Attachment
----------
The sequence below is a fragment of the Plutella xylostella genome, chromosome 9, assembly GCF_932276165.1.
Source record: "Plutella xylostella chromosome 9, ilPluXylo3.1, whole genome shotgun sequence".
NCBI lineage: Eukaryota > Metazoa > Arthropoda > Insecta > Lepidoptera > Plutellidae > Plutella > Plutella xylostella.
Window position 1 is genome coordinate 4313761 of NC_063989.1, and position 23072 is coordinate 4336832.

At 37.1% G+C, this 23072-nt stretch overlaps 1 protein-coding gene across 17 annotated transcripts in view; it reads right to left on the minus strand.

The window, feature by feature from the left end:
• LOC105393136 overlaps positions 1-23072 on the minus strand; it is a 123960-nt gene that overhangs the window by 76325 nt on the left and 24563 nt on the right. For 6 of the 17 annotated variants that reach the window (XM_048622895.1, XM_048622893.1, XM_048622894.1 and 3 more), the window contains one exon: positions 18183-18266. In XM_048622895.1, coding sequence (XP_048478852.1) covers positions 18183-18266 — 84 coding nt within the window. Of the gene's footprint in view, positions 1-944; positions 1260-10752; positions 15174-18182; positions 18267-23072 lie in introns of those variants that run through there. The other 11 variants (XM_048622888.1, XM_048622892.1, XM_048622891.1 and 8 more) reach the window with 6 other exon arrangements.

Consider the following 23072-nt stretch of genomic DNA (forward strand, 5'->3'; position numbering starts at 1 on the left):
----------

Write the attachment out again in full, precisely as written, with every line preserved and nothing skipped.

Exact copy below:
The sequence below is a fragment of the Plutella xylostella genome, chromosome 9, assembly GCF_932276165.1.
Source record: "Plutella xylostella chromosome 9, ilPluXylo3.1, whole genome shotgun sequence".
NCBI lineage: Eukaryota > Metazoa > Arthropoda > Insecta > Lepidoptera > Plutellidae > Plutella > Plutella xylostella.
Window position 1 is genome coordinate 4313761 of NC_063989.1, and position 23072 is coordinate 4336832.

At 37.1% G+C, this 23072-nt stretch overlaps 1 protein-coding gene across 17 annotated transcripts in view; it reads right to left on the minus strand.

The window, feature by feature from the left end:
• LOC105393136 overlaps positions 1-23072 on the minus strand; it is a 123960-nt gene that overhangs the window by 76325 nt on the left and 24563 nt on the right. For 6 of the 17 annotated variants that reach the window (XM_048622895.1, XM_048622893.1, XM_048622894.1 and 3 more), the window contains one exon: positions 18183-18266. In XM_048622895.1, coding sequence (XP_048478852.1) covers positions 18183-18266 — 84 coding nt within the window. Of the gene's footprint in view, positions 1-944; positions 1260-10752; positions 15174-18182; positions 18267-23072 lie in introns of those variants that run through there. The other 11 variants (XM_048622888.1, XM_048622892.1, XM_048622891.1 and 8 more) reach the window with 6 other exon arrangements.

Consider the following 23072-nt stretch of genomic DNA (forward strand, 5'->3'; position numbering starts at 1 on the left):